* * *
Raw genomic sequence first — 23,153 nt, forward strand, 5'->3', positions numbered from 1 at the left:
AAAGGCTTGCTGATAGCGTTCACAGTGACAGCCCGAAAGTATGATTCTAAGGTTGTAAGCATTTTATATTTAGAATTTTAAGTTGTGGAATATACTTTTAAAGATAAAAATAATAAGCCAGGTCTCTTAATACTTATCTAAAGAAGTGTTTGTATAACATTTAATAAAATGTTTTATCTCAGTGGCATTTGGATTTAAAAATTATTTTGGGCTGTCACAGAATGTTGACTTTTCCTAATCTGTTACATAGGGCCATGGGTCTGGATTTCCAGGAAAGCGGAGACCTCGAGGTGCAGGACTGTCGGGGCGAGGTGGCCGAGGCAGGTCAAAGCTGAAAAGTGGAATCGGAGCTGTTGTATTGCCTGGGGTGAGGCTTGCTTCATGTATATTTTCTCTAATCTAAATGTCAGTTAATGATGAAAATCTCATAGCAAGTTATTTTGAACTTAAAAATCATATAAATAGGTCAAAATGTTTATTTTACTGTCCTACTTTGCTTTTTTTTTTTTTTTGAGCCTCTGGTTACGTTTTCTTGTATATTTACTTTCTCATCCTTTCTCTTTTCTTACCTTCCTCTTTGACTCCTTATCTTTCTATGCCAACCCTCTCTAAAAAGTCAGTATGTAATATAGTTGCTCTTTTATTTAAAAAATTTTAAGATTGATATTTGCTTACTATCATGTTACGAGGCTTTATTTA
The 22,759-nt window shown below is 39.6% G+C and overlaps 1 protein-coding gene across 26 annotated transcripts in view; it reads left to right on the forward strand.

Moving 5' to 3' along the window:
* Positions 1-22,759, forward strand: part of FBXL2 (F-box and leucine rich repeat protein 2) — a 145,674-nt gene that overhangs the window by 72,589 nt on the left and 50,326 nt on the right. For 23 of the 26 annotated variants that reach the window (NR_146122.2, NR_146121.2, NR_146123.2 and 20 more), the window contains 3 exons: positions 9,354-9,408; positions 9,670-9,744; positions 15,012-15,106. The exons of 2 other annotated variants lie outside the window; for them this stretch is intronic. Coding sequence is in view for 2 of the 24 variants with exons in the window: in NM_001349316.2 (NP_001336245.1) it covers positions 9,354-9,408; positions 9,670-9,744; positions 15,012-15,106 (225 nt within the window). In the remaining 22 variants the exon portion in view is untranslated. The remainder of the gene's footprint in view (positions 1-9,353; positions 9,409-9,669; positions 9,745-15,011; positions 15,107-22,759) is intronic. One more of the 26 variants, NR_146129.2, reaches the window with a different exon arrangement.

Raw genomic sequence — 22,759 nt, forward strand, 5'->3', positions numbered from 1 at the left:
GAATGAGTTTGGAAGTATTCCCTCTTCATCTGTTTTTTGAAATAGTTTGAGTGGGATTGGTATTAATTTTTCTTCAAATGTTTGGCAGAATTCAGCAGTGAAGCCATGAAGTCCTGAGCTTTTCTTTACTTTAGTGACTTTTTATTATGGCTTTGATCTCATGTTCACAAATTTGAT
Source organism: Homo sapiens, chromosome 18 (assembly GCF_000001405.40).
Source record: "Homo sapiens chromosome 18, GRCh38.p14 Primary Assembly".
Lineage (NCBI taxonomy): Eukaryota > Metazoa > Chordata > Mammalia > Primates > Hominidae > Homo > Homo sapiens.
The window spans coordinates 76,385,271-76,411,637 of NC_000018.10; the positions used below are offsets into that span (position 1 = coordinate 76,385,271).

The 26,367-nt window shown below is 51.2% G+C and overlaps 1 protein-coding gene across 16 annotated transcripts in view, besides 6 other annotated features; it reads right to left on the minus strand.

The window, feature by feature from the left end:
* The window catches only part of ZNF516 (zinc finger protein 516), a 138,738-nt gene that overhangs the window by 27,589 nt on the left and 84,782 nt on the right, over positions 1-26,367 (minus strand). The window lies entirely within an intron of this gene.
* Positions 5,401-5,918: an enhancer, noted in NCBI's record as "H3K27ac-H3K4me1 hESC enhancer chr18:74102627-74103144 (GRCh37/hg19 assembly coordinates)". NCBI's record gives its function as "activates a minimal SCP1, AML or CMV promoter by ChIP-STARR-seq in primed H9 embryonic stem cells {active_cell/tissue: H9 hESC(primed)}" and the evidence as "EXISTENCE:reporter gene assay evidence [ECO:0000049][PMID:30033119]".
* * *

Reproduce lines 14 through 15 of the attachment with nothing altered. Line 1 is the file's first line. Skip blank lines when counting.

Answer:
* The window catches only part of ZNF516 (zinc finger protein 516), a 138,738-nt gene that overhangs the window by 27,589 nt on the left and 84,782 nt on the right, over positions 1-26,367 (minus strand). The window lies entirely within an intron of this gene.
* Positions 5,401-5,918: an enhancer, noted in NCBI's record as "H3K27ac-H3K4me1 hESC enhancer chr18:74102627-74103144 (GRCh37/hg19 assembly coordinates)". NCBI's record gives its function as "activates a minimal SCP1, AML or CMV promoter by ChIP-STARR-seq in primed H9 embryonic stem cells {active_cell/tissue: H9 hESC(primed)}" and the evidence as "EXISTENCE:reporter gene assay evidence [ECO:0000049][PMID:30033119]".